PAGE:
There are a few strong influences. I really admire Hayao Miyazaki for not only his talent in presenting a story with strong characters, but his work ethic. Stephen Silver, who is not only extremely talented but shares his knowledge with the artistic community, is a wonderful role model. Genndy Tartakovsky is an amazing storyteller who manages to always push animation and keep things fun! Rebecca Sugar is such a talented creator and I love how she captures emotion in her characters.
You do storyboards for companies, including Honda, AT&T, and Vitamin Water. Is there a lot of creativity involved in storyboarding or is it more just depicting someone else’s vision?
Most of the time, the director already knows what they want when it comes to commercials and they will provide a shot list and examples of the shoot location. There is some creative control when it comes to, say, actions or poses for the actors. I definitely enjoy working on short films or games more than commercials because I have more creative freedom.
What materials do you use when you do storyboards?
I have a few different methods depending on what the project requires. I’m self-taught in Storyboard Pro, so I use that when I’m working on a short film that requires boarding frame by frame or an animatic to be created. For pitch boards and most commercials, I use Clip Studio because usually the director prioritizes how nice the boards look alongside them being accurate reference material.
What about for illustration?
Clip Studio. It’s an amazing program; I use it for everything regarding digital illustration. Especially for comics and books, I have all my templates saved and you just can’t beat being able to have your entire comic book accessible from a single file.
You’ve illustrated several children’s books. What do you find compelling about illustrating books for kids?
When I was in the fourth grade, my teacher had a class library. We were allowed to draw our own books, staple them, and put them on the shelf. My first book was surreal because I remember that moment when I was little and told my teacher I’d make a real book one day. And I’ve made several and, you know what, my fourth grade teacher has bought them and has them in her classroom on the book shelf! I suppose it’s a mixture of how much I loved reading and drawing my own books as a kid that draws me to them.
Children’s books are also really fun to work on because they usually do one of two things; they teach kids something or they make kids happy. Most of the books I’ve illustrated have been educational and it’s nice to contribute to something that’s trying to make the world a little better, or help a kid learn how to handle their anger, or teach them about all the presidents and not just Abraham Lincoln and George Washington.
You also self-publish a couple comic book series. Tell me about those.
I self-publish three series at the moment: ROLT, Seafoam: A Friend for Madison, and Lastrex Labs.
Seafoam: A Friend for Madison is an all-ages book that follows the adventures of Madison after she helps a beached narwhal back into the ocean. She’s granted a wish and wishes for a true friend. Every issue, she’s taken to an unmarked island where she hangs out with her chosen friend, Blue, a grumpy kid with a secret. The two of them have a different adventure each issue, usually running into a nautical-themed creature.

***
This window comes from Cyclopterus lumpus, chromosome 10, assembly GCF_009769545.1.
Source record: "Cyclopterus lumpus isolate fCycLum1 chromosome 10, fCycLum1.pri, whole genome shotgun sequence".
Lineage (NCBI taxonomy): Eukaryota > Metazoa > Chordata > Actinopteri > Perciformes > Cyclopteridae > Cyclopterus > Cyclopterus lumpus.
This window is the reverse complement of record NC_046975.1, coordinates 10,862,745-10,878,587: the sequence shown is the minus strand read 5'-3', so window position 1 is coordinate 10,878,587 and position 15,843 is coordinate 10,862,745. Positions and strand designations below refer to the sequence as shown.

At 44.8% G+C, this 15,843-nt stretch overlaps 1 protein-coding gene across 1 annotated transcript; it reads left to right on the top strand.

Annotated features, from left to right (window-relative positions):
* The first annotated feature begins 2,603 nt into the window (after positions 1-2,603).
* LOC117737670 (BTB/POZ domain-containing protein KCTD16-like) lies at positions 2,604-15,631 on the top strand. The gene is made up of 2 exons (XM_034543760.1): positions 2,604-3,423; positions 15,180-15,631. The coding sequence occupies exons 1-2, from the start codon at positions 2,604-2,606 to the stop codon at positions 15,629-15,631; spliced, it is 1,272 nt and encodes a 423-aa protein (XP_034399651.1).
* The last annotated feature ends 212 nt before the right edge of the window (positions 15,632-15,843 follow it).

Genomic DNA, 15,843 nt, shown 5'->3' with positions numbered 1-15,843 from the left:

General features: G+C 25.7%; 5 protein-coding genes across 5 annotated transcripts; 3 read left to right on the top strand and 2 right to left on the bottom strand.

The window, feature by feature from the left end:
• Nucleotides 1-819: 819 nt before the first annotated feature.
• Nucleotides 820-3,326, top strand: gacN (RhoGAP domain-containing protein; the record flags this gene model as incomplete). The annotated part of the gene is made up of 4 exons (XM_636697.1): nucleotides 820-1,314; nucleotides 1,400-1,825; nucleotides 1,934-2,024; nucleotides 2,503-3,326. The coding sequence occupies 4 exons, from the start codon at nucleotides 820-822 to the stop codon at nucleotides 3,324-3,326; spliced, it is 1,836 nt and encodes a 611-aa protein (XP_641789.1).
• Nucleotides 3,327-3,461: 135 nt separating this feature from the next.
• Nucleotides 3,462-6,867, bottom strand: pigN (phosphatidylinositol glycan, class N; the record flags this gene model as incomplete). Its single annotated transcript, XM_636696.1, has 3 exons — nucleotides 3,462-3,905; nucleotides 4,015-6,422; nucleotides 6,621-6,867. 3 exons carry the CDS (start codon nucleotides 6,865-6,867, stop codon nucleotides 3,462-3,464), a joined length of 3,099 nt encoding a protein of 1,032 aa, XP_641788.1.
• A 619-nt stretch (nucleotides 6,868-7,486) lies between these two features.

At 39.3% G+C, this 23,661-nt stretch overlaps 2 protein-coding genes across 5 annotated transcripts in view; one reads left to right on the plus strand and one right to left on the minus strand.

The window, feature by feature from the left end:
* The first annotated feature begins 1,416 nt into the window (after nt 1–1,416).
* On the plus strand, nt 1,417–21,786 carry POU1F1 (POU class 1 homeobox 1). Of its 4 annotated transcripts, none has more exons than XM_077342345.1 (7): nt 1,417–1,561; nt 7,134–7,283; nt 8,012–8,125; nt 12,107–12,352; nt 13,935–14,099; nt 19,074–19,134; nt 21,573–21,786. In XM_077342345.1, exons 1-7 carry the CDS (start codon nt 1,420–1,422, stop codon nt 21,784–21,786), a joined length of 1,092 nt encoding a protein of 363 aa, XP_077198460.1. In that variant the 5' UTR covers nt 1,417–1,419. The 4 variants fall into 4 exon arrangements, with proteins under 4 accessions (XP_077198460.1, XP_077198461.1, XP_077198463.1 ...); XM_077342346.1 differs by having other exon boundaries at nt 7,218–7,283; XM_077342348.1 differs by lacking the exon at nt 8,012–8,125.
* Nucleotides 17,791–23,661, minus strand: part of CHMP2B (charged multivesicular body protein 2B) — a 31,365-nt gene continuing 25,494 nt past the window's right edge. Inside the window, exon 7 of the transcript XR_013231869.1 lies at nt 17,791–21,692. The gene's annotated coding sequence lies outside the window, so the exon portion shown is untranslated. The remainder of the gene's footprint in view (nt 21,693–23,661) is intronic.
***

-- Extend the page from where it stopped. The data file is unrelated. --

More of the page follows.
The series is three issues in and so far they’ve run into a mind-controlling Hypnoctopus, devious Djinn, Magical Jinx puppies, and native-themed cat creatures. Seafoam #1 was the first comic I ever completed and published so I’m a little biased to say this series is my favorite of the three.
ROLT (Realm of Lost Things) is a sci-fi fantasy mystery adventure series that takes place in a pocket universe called The Manta. Creatures and people arrive there by way of water and trade in their memories for a new start in life, so it’s safe to say we never know everything about a character and they may not know everything about themselves right away.
The series intends to follow the King and his round table as they unlock the Manta’s secrets, while keeping the general populous safe from the different powerful beings that wash up on shore. Due to collaborative issues, this series has been put on hold several times and is slowly being completed now that JenjoInk has been established.
Lastrex Labs is my newest series. It follows the lives of Zoe, Doctor Craft, and eventually Mr. Rook. Lastrex is a facility that specializes in taking people with unique abilities and crafting them into government weapons, though that isn’t necessarily the main point of the story. Emily Brigolin, my head writer and editor, uses this environment to explore characters and their growth. What makes someone human and what will some do to get what they desire most?
Zoe, one of the main characters, is a hyper-intelligent psychic fascinated with the outside world she’s never been allowed to experience, but finds purpose in aiding Doctor Craft’s dream. Doctor Craft is determined to make his mark on the world, but finds himself drawn to Zoe. I’d say it’s as much a love story as it is suspenseful sci-fi goodness.
What appeals to you about the comic book medium?
Comics are versatile. I can make issues in a decent amount of time and distribute them either digitally or physically at conventions. They make great takeaways as examples of my ability to not only tell a story, but complete projects.
Why did you decide to self-publish?
Well, not so much decide. It just happened that way. I’m the sort of person who doesn’t wait around. I’ll figure out how to do it myself if I have to! So far it seems I’m never in the right place at the right time, as they say, so my writer and I are working on getting some help in distributing the books. We’re talking to a few publishers at the moment to widen distribution. If there’s a publisher out there that wants some fresh stuff and prints creator owned books, we’d like to hear from you, haha!